Physicians' Academy for Cardiovascular Education

Investigational antidote against Factor Xa inhibitor produces safe reversal of anticoagulation

June 23, 2015 - news

The full results from the second part of the Phase 3 ANNEXA-A (Andexanet Alfa a Novel Antidote to the Anticoagulant Effects of FXa Inhibitors – Apixaban) study were presented yesterday in a Late-Breaking Clinical Trial Oral Session at the International Society on Thrombosis and Haemostasis (ISTH) 2015 Congress. The ANNEXA-A study evaluated the safety and efficacy of andexanet alfa, an investigational antidote, administered as an intravenous (IV) bolus followed by a continuous two-hour infusion to sustain the reversal of anticoagulation activity of the Factor Xa inhibitor apixaban in healthy volunteers ages 50-75 years. In the United States, andexanet alfa was designated Food and Drug Administration (FDA) breakthrough therapy.

Andexanet alfa is a modified human Factor Xa molecule that acts as a decoy to target and sequester with high specificity both oral and injectable Factor Xa inhibitors in the blood. Once bound, the Factor Xa inhibitors are unable to bind to and inhibit native Factor Xa, thus allowing for the restoration of normal hemostatic processes. Andexanet alfa has the potential to address numerous clinical scenarios where an antidote is needed by allowing for flexible and controlled reversal. This can be short-acting through the administration of an IV bolus or longer-acting with the addition of an extended infusion.

ANNEXA-A was a randomized, double-blind, placebo-controlled Phase 3, in which efficacy was evaluated using biomarker endpoints, with anti-Factor Xa levels as the primary endpoint. Secondary endpoints included plasma levels of free unbound apixaban and endogenous thrombin potential (ETP), a measure of thrombin generation. In ANNEXA-A Part 1, 33 healthy volunteers were given apixaban 5 mg twice daily for four days and then randomized in a 3:1 ratio to andexanet alfa administered as a 400 mg IV bolus (n=24) or to placebo (n=9). In the second part of the study, 31 healthy volunteers were given apixaban 5 mg twice daily for four days and then randomized in a 3:1 ratio to andexanet alfa administered as a 400 mg IV bolus followed by a continuous infusion of 4 mg/min for 120 minutes (n=23) or to placebo (n=8).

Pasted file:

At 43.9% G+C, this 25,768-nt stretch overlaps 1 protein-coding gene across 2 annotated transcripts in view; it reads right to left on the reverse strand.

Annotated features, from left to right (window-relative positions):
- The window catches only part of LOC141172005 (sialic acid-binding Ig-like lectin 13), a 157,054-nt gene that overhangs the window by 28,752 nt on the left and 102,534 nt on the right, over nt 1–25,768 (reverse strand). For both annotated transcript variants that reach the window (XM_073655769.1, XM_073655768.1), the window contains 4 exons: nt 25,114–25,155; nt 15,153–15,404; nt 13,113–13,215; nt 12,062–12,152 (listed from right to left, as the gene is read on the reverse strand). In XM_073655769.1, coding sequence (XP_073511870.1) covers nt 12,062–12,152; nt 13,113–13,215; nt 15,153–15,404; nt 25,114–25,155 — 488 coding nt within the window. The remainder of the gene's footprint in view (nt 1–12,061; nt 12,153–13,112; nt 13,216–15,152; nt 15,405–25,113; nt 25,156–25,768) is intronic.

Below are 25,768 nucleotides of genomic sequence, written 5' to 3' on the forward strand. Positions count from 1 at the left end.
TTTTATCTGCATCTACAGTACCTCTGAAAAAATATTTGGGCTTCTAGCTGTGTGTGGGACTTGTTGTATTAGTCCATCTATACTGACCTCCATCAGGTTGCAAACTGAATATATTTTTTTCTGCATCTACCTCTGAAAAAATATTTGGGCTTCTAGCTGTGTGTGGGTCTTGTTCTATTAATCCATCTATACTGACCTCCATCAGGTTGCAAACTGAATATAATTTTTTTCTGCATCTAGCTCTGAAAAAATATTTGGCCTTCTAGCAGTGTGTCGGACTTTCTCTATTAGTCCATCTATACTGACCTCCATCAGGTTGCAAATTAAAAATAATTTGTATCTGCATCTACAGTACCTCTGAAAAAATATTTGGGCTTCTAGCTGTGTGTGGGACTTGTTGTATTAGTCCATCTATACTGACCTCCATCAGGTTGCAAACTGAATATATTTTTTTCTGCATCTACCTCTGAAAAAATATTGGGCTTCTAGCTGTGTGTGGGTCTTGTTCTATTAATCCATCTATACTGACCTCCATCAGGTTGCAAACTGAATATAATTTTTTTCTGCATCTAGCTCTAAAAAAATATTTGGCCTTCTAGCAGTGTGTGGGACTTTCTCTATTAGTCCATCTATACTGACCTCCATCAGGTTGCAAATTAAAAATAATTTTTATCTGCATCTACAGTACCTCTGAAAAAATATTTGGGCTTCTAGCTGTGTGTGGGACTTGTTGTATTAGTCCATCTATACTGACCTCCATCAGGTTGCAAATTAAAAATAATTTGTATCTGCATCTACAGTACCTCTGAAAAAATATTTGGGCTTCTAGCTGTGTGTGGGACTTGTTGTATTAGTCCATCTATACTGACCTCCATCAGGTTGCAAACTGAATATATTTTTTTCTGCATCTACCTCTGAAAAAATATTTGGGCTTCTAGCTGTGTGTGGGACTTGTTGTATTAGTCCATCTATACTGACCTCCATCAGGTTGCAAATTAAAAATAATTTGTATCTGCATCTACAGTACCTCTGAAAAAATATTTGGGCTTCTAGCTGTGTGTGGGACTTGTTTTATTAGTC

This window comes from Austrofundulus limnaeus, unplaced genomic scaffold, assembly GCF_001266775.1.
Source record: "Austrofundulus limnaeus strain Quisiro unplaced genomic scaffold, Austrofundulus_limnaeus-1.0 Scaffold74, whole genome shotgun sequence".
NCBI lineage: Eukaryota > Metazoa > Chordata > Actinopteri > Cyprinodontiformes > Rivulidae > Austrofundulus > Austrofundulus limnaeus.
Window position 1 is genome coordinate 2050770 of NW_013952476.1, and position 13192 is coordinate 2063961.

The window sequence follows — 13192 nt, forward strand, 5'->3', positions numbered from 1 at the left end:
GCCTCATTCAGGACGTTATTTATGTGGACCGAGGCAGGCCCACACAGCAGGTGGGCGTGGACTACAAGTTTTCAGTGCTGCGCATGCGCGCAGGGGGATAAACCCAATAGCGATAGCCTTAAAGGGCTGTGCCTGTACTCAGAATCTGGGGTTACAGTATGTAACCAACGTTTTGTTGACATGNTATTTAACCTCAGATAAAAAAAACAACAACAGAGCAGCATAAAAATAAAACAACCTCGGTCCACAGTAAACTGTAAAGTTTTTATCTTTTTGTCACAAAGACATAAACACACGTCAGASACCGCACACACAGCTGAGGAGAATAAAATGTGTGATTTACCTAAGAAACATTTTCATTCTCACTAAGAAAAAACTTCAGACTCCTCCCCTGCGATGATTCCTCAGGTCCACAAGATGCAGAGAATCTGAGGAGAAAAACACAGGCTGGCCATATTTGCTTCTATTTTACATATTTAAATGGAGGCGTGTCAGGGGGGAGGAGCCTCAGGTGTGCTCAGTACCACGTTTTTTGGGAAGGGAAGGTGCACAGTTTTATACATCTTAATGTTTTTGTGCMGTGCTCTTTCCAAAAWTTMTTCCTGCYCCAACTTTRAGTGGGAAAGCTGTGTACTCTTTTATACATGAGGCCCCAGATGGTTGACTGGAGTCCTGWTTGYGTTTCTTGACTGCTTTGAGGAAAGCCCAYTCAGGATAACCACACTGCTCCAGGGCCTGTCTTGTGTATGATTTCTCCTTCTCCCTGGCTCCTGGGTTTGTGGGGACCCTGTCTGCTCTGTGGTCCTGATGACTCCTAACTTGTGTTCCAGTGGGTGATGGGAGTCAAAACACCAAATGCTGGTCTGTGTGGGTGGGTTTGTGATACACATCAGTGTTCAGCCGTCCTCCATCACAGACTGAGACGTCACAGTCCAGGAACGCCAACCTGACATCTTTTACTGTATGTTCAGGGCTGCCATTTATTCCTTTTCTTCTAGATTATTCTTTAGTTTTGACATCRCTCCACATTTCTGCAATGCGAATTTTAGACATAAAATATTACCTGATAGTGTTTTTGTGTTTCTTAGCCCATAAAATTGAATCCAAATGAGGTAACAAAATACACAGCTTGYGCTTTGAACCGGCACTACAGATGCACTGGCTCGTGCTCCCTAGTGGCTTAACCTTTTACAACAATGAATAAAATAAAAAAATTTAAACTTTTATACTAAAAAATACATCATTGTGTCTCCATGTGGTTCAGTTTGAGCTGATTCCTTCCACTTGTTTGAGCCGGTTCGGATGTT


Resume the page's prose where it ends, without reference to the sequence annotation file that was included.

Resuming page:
This second part of the study achieved all primary and pre-specified secondary endpoints with high statistical significance. Andexanet alfa produced rapid reversal (93.5%, P<0.0001) of the anticoagulant effect of apixaban, as measured by anti-Factor Xa activity, which was sustained for the duration of the infusion (reversal after completion of the 2 hour infusion: 92.7%, P<0.0001). Reversal of at least 80% of the anti-Factor Xa-activity occurred in all 23 subjects receiving andexanet alfa (P<0.0001). Andexanet alfa significantly reduced the level of free unbound apixaban in the plasma and restored thrombin generation to normal.
Andexanet alfa was well tolerated, with no serious adverse events, thrombotic events, or antibodies to Factor X or Xa reported. Mild infusion reactions were reported in six subjects: four in the andexanet arm and two in the placebo arm. No subjects discontinued the study due to an adverse event.

"These Phase 3 findings demonstrate that andexanet alfa can rapidly reverse anticoagulant activity for a short or sustained period of time and that anticoagulant activity can be reinitiated following discontinuation of the infusion. This is significant given different clinical needs for shorter-duration or longer-duration reversal," said John T. Curnutte, M.D., Ph.D., executive vice president, research and development, for Portola. "Importantly, our trial endpoints are based on the accepted pharmacodynamic measurements of anticoagulant activity agreed to with regulatory authorities and serve as the basis for our accelerated approval pathway. The results to date across our Phase 2 and Phase 3 andexanet alfa studies with both oral and injectable Factor Xa inhibitors suggest that andexanet alfa is the only investigational reversal agent to clinically show meaningful reversal of Factor Xa anticoagulant activity. There is an increasing number of patients on Factor Xa inhibitors who may need their anticoagulant reversed because they are bleeding or require surgery."


Source:

Press release Portola Pharmaceuticals June 22 2015 (message of Portola Pharmaceuticals, Bristol-Myers Squibb Company and Pfizer Inc)